Campus Spotlight, Student Life

Local Stories: The Montreal book man

When Adrian King-Edwards, the owner of The Word Bookstore, started selling second-hand books from his living room in 1973, carefree hippies would occasionally arrive barefoot. The scores of thronging students also caught the attention of local police. 

Adrian, who had recently graduated from McGill as an English literature major, put a picture of George Bernard Shaw in the front window, so locals knew where to go, and hosted weekly poetry readings with his then-partner, Lucille. Their apartment became known as ‘The Underground Bookstore.’

The police, though, were concerned that Adrian was selling something more sordid than literature. Two police officers raided his home and even searched through his kitchen spices but found nothing.

In 1975, Adrian noticed a for-rent sign for the laundrette next door, which a Chinese family had run for 70 years. He learned over the phone that it would be $175 per month for the modest, two-storey building, originally built as a horse stable. Adrian seized the opportunity. He moved the trunks of books from his living room, gathered more McGill textbooks, and opened The Word with Lucille. 

Forty-eight years on, many of the original quirks remain. They only accept cash, make phone calls on an analogue phone, the books by the window-sill rotate regularly, and local poets still come for readings. 

“Poets are very needy people,” Adrian says, chuckling.

Adrian, now 73, no longer lives in the apartment next door. He moved to a stately family house around the corner on Aylmer Street and lives with his partner, Donna Jean-Louis, and dog Bjarni, an eight-year-old black Labrador. Adrian also has two sons from his first marriage, Brendan and Nick. 

Donna, 73, is originally from Nova Scotia and enjoys collecting limited-edition children’s books. She also loves to cook and often entertains bookstore owners at their house after book fairs, sometimes cooking for 35 people at a time.

Adrian met Donna when he opened the store, and the two became good friends. Once they parted ways with their previous partners, they became closer and married 10 years ago.

Now, they run the store together, selling the majority of books from the shop and the rarer items from their home. They also love to read, and every week make time to read aloud to each other. 

They’re very selective about sourcing books, mostly acquiring titles on scholarly literature and philosophy. The process takes the pair around the world, but typically involves two or three weekly house calls in Montreal.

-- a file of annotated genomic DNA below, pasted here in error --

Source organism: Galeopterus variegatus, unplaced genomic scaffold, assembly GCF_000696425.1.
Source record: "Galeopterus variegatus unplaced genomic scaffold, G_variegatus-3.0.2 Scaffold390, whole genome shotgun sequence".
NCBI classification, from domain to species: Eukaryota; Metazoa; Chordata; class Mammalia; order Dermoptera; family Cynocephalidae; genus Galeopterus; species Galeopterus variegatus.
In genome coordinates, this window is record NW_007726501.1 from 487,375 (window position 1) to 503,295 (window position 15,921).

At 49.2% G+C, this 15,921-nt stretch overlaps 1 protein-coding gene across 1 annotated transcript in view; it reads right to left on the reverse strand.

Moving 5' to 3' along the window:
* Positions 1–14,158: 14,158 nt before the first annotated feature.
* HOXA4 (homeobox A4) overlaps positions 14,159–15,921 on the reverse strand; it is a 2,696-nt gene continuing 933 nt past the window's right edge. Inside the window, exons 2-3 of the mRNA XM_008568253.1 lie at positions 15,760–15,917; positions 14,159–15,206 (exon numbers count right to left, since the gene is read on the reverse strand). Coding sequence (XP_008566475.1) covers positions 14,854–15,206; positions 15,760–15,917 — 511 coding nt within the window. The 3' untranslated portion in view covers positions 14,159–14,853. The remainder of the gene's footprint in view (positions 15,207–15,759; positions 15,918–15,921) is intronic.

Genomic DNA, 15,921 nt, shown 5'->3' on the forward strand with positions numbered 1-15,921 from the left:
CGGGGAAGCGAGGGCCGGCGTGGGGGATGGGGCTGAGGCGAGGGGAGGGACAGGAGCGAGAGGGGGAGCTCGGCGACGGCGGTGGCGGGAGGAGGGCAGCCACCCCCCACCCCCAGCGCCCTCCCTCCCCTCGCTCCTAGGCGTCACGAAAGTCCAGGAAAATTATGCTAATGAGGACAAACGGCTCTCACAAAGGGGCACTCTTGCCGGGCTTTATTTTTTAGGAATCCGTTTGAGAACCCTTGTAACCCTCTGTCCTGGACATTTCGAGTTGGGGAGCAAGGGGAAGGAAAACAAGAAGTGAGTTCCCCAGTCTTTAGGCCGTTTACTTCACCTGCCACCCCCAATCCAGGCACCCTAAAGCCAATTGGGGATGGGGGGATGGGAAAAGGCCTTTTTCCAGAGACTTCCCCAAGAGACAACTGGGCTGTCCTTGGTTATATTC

Along with selling books, they rent boxes of books to film companies, and have featured in box office hits such as Life of Pi.  

“Later tonight, we are going to a storage unit which has 50 boxes for us to see,” Adrian said, his eyes lighting up. 

It’s no secret that online book retailers have made life harder for independent bookstores. Adrian believes that low rates of homeownership among young people have hindered demand for second-hand books as well. But nothing could have braced them for the COVID-19 pandemic.  

“I had prepared for the store to burn down or to be robbed, but McGill closing? No way.”

His son Brendan, 42, struck up the idea to deliver mystery boxes of books across the island, with Adrian and the family handpicking books for each box and selling them online. 

“It turned out pretty well,” Adrian said. “The roads were quiet, we could go to parts of the island we have never seen before, and we sold a few too.”

With the loosening of pandemic restrictions, Adrian is upbeat about the future, though he laughs when business students do their class projects about his store and ask about his ambitions. To throw them off, he tells them he would like to downsize.

In response to whether he can tell if somebody is not a book enthusiast, he replied, “Oh yes. They will stand too far away from the books […] and probably get their phone out.”

For the 40th anniversary of the store, they invited customers to their home for drinks and cake, serving a metre-wide cake to over 400 people. The 50th is two years away and will certainly be a community event as well.

“That’s something we will have to plan,” Adrian said, smiling with his eyes, “but it will have to be bigger.”

Local Stories is a new series on the stories of Montrealers.

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